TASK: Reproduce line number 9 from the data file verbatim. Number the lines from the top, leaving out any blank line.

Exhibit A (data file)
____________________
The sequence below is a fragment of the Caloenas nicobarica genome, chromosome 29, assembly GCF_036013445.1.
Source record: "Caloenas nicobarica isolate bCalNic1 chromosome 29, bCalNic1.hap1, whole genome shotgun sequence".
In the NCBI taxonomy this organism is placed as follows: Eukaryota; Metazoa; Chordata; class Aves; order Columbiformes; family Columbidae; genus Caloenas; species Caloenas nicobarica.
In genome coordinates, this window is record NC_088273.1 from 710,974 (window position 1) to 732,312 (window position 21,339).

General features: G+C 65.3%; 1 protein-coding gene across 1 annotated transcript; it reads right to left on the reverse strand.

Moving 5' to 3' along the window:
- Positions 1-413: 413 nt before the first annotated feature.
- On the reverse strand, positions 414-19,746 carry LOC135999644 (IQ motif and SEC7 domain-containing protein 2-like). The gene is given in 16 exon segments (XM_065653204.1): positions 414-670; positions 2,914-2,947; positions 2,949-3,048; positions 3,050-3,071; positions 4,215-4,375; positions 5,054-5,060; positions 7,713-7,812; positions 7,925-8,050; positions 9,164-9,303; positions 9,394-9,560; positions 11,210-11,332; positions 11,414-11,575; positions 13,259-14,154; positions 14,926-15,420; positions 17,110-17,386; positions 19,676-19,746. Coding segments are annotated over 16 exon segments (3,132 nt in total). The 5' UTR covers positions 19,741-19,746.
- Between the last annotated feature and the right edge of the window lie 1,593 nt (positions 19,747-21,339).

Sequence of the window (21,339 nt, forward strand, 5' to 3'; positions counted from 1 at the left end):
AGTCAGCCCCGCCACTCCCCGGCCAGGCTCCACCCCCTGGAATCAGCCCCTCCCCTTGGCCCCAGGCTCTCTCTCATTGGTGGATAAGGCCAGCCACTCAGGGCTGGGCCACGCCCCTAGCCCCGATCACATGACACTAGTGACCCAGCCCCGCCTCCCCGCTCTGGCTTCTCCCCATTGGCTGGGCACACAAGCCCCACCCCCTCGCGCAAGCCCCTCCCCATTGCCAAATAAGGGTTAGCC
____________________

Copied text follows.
- Between the last annotated feature and the right edge of the window lie 1,593 nt (positions 19,747-21,339).